Two years ago, county churches were trimming budgets any way they could to pay the bills.
Now, many are rejoicing over a surge in giving and some are demonstrating greater financial stability by building new facilities.
In a random sampling of the leaders of 25 churches, nearly half said they were about to begin building projects, ranging from larger sanctuaries to expanded Sunday school and social facilities.
Church leaders said they aren't certain that their healthier bank accounts reflect a stronger economy so much as their own efforts to pare excess spending during tough times.
"We've just learned to be very careful," said Kathy Molster, administrative associate at St. Elizabeth Ann Seton Church in Crofton. "When things were so tight, we cut back and [now] don't expand unnecessarily. Once you're in this stance, you stay in it, which is good."
The church hopes to break ground for a new parish center this spring, she said, and because of that, parishioners are more conscious about giving faithfully.
"You're never on easy street," added Ms. Molster. "But at least we don't have cardiac arrest when the electric bill comes in, because now we have the money to pay it!"
Other churches have given credit for their financial well-being to new programs that are helping people in tangible ways and bringing in new members.
Membership at South Shore Baptist Church in Crownsville has increased by 20 percent and giving has nearly doubled during the past year, said pastor Gene Weatherly.
By Easter, the church will be holding two morning services back to back to accommodate all the new members. The church recently completed a major building expansion and already is planning another one.
Mr. Weatherly attributed the upswing in part to several new programs, such as an outreach to dysfunctional families the church started last summer.
"People know their giving is doing something, it's not just supporting an institution, and I think that makes a difference to them," he said. In addition to the family counseling, the church runs a food pantry and a clothing thrift shop, and supports overseas missionaries.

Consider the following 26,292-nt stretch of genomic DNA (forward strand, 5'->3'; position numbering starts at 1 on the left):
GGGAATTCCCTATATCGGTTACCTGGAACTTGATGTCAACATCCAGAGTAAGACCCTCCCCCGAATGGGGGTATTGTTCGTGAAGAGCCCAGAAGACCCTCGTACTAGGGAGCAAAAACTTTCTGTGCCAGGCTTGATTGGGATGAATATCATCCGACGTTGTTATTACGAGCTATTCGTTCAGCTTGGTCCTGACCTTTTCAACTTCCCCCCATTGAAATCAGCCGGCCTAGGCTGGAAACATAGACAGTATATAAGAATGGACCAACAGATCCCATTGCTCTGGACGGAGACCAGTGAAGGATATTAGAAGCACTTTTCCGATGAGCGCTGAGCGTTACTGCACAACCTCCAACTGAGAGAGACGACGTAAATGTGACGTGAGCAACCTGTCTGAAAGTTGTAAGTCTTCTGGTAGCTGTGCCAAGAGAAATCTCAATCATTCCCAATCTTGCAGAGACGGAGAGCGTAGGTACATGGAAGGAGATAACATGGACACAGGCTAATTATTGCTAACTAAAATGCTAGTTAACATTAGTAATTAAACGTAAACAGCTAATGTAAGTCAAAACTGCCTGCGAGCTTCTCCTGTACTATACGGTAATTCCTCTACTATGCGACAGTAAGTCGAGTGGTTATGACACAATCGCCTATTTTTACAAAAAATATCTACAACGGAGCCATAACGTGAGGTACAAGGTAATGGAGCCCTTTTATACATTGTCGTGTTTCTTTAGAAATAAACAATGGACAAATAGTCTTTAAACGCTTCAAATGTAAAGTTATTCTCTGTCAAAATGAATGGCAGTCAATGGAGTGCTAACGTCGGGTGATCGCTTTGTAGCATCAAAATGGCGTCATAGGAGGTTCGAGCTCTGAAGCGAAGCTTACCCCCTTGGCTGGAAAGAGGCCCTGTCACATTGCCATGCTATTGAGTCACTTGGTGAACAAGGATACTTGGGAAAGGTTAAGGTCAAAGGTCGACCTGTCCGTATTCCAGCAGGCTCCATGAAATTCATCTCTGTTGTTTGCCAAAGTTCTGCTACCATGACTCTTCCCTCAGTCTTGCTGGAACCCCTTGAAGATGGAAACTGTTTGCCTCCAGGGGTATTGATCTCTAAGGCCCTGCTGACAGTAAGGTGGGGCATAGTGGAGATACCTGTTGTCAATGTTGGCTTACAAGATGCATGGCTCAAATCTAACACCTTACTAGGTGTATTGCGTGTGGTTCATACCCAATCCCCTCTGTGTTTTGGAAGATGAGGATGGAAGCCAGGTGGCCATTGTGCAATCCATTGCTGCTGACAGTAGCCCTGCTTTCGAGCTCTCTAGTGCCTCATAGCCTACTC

Mount Olive African Methodist Episcopal Church in Annapolis, a large, stable congregation, has also expanded in the past year, increasing its transportation budget to include two church vans, said pastor Ricky Spain.
"We're doing just a little better [with offerings]," he said. "We've stayed fairly stable."
Churches that just managed to hold their own through the financial crisis also are enjoying better days. At St. John the Evangelist Church in Severna Park, where the budget was trimmed to bare bones last winter, offerings have increased slightly, said Monsignor Edward F. Staub.
"We're very cautious about expenditures, but we've been able to sustain that modest increase," he said.
Even churches with a large percentage of elderly members on fixed incomes are again prospering. At Eastport United Methodist Church in Annapolis, a congregation with many elderly shut-ins, giving increased by 15 percent last year over the previous year, said church treasurer Bruce Angevine.